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The Brandsma Review is a bi-monthly magazine of conservative Catholic opinion in circulation in Ireland. Its Latin masthead is Pro Vita, Pro Ecclesia Dei et Pro Hibernia 'for life, for the Church of God and for Ireland'. It is called after the Dutch Carmelite priest-journalist Blessed Titus Brandsma, who lived in Ireland for a period in the 1930s and was subsequently martyred by the Nazis.


The magazine was founded in the wake of the X Case and the resignation of Bishop Casey of Galway in 1992 and it has maintained a consistent pro-life position since then, regarding euthanasia and embryo expermentation as much as abortion.

The legend 'Ecclesia Dei' is a reference to the 1988 document of Pope John Paul II, Ecclesia Dei Adflicta which deals with the Tridentine Mass, but this is not a unanimous position within the editorial board. Board members of the Latin Mass Society of Ireland have contributed pieces over the years. At the same time, the Review tries to cultivate a broad presentation of Catholic culture and has correspondents in North America, continental Europe and the Antipodes. It sometimes publishes articles by non-Catholics (generally Evangelical Protestants and eastern Orthodox, but sometimes Jews, Muslims and conservative secularists have contributed) on matters of common concern.

The Brandsma Review has published many articles criticising the state of catechesis in Irish Catholic schools and the existence of unorthodox liturgical practices and doctrinal statements within sections of Irish Catholicism. It has also been critical of the tendency of some traditionalists to adopt extreme-right views. The March-April 2008 issue (vol. 17 no.2) p. 2 has an editorial "Beware of French Letter Liberals - And Jew Baiters!" which describes "our sniff test for articles submitted for publication. The left nostril is for pro-contraceptionists... the right nostril, for Jew baiters. Both are incompatible with real Catholicism, and so both are a no-no." It has also published articles questioning the alleged Marian apparitions at Medugorje.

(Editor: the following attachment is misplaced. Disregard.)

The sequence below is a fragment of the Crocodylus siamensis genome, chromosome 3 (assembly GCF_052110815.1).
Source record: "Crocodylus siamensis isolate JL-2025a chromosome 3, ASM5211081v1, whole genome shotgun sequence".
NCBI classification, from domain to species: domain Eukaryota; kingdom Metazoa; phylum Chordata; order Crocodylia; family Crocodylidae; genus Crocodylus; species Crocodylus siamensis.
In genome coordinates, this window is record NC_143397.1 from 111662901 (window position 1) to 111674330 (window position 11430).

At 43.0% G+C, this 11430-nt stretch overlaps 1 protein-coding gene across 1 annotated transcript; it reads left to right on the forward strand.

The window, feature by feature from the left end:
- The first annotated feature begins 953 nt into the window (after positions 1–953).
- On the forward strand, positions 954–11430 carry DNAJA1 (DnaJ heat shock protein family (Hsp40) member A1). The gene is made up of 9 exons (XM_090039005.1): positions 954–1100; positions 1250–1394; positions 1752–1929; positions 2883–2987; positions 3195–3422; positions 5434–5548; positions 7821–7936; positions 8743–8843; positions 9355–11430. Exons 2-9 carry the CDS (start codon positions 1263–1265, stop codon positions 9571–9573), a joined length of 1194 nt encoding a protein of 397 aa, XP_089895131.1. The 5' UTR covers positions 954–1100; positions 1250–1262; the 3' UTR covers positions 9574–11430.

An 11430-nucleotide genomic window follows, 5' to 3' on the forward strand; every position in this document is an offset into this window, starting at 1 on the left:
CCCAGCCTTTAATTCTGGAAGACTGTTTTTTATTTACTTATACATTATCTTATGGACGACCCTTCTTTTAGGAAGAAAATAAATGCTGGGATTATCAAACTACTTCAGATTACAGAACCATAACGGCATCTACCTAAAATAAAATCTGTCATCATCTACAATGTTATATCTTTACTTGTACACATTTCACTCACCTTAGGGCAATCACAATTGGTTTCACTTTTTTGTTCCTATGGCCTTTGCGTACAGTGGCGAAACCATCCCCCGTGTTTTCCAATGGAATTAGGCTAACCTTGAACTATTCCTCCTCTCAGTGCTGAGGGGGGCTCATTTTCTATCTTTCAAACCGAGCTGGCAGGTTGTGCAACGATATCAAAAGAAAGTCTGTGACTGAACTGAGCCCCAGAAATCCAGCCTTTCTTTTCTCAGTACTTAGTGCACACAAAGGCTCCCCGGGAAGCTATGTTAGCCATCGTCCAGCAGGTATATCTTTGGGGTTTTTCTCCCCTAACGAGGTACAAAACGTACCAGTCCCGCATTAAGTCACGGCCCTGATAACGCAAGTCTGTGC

The founder editor of The Brandsma Review is Nick Lowry, a retired news editor from Radio Telefís Éireann who contributes signed editorials and a regular column "Straws for the Camel's Back" commenting on current events within Irish Catholicism. The original model used was that of the Ballintrillick Review, which was in circulation in Ireland in the 1980s, until its editor Doris Manley died of cancer; the Ballintrillick Review was outspokenly pro-life but was somewhat more communitarian on economic matters and had no particular interest in the Tridentine Mass. Many of the original Brandsma Review subscribers had subscribed to the more stident Faith and Family which earned notoriety at the time by being banned from Veritas.



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